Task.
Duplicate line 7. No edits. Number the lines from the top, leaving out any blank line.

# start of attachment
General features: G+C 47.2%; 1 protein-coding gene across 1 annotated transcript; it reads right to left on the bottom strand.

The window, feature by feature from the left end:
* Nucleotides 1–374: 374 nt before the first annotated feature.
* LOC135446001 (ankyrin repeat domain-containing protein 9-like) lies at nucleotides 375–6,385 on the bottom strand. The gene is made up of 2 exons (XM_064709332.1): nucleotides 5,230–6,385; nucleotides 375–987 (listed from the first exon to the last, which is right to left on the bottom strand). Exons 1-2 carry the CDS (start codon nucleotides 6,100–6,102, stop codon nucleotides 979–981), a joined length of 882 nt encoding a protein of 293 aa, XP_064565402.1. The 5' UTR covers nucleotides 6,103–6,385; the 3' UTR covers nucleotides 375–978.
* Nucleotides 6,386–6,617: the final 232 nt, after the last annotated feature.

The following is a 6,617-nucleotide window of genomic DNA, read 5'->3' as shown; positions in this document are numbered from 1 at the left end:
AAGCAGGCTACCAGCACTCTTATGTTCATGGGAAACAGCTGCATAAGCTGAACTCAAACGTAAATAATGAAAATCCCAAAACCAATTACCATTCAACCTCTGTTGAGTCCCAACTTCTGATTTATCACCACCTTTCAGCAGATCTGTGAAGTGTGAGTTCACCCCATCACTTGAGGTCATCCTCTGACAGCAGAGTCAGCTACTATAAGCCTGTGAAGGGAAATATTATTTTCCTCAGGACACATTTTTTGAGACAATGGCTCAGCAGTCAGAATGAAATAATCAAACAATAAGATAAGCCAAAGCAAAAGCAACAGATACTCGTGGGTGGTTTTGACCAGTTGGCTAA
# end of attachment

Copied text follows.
AAGCAGGCTACCAGCACTCTTATGTTCATGGGAAACAGCTGCATAAGCTGAACTCAAACGTAAATAATGAAAATCCCAAAACCAATTACCATTCAACCTCTGTTGAGTCCCAACTTCTGATTTATCACCACCTTTCAGCAGATCTGTGAAGTGTGAGTTCACCCCATCACTTGAGGTCATCCTCTGACAGCAGAGTCAGCTACTATAAGCCTGTGAAGGGAAATATTATTTTCCTCAGGACACATTTTTTGAGACAATGGCTCAGCAGTCAGAATGAAATAATCAAACAATAAGATAAGCCAAAGCAAAAGCAACAGATACTCGTGGGTGGTTTTGACCAGTTGGCTAA